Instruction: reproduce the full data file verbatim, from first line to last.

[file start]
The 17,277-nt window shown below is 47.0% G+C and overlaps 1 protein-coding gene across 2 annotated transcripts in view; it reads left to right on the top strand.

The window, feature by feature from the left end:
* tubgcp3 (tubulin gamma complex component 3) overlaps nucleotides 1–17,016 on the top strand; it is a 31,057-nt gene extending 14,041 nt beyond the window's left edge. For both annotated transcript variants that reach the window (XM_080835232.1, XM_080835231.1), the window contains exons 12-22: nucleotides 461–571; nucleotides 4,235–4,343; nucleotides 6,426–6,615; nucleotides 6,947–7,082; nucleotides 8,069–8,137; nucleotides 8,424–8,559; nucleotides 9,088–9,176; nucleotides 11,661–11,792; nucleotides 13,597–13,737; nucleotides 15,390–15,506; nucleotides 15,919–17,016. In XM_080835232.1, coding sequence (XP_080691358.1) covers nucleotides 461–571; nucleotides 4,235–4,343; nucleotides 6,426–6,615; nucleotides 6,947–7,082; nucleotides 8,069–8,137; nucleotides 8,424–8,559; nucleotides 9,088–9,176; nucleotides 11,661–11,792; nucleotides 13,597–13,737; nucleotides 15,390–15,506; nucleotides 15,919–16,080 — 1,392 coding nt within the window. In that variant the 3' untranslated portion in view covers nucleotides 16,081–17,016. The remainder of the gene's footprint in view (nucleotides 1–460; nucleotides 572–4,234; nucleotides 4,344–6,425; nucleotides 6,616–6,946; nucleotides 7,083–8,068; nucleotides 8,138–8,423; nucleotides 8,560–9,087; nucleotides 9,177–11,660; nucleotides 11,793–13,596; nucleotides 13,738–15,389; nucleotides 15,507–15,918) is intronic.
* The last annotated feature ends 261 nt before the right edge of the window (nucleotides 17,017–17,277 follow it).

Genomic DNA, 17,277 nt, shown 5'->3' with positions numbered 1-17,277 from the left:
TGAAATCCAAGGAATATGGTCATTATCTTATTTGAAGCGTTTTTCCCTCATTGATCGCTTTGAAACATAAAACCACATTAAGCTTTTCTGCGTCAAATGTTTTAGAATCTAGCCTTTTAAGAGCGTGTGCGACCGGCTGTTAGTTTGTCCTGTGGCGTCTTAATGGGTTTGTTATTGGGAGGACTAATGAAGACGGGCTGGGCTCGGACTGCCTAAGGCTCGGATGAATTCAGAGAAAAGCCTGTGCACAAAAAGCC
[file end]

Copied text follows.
The 17,277-nt window shown below is 47.0% G+C and overlaps 1 protein-coding gene across 2 annotated transcripts in view; it reads left to right on the top strand.

The window, feature by feature from the left end:
* tubgcp3 (tubulin gamma complex component 3) overlaps nucleotides 1–17,016 on the top strand; it is a 31,057-nt gene extending 14,041 nt beyond the window's left edge. For both annotated transcript variants that reach the window (XM_080835232.1, XM_080835231.1), the window contains exons 12-22: nucleotides 461–571; nucleotides 4,235–4,343; nucleotides 6,426–6,615; nucleotides 6,947–7,082; nucleotides 8,069–8,137; nucleotides 8,424–8,559; nucleotides 9,088–9,176; nucleotides 11,661–11,792; nucleotides 13,597–13,737; nucleotides 15,390–15,506; nucleotides 15,919–17,016. In XM_080835232.1, coding sequence (XP_080691358.1) covers nucleotides 461–571; nucleotides 4,235–4,343; nucleotides 6,426–6,615; nucleotides 6,947–7,082; nucleotides 8,069–8,137; nucleotides 8,424–8,559; nucleotides 9,088–9,176; nucleotides 11,661–11,792; nucleotides 13,597–13,737; nucleotides 15,390–15,506; nucleotides 15,919–16,080 — 1,392 coding nt within the window. In that variant the 3' untranslated portion in view covers nucleotides 16,081–17,016. The remainder of the gene's footprint in view (nucleotides 1–460; nucleotides 572–4,234; nucleotides 4,344–6,425; nucleotides 6,616–6,946; nucleotides 7,083–8,068; nucleotides 8,138–8,423; nucleotides 8,560–9,087; nucleotides 9,177–11,660; nucleotides 11,793–13,596; nucleotides 13,738–15,389; nucleotides 15,507–15,918) is intronic.
* The last annotated feature ends 261 nt before the right edge of the window (nucleotides 17,017–17,277 follow it).

Genomic DNA, 17,277 nt, shown 5'->3' with positions numbered 1-17,277 from the left:
TGAAATCCAAGGAATATGGTCATTATCTTATTTGAAGCGTTTTTCCCTCATTGATCGCTTTGAAACATAAAACCACATTAAGCTTTTCTGCGTCAAATGTTTTAGAATCTAGCCTTTTAAGAGCGTGTGCGACCGGCTGTTAGTTTGTCCTGTGGCGTCTTAATGGGTTTGTTATTGGGAGGACTAATGAAGACGGGCTGGGCTCGGACTGCCTAAGGCTCGGATGAATTCAGAGAAAAGCCTGTGCACAAAAAGCC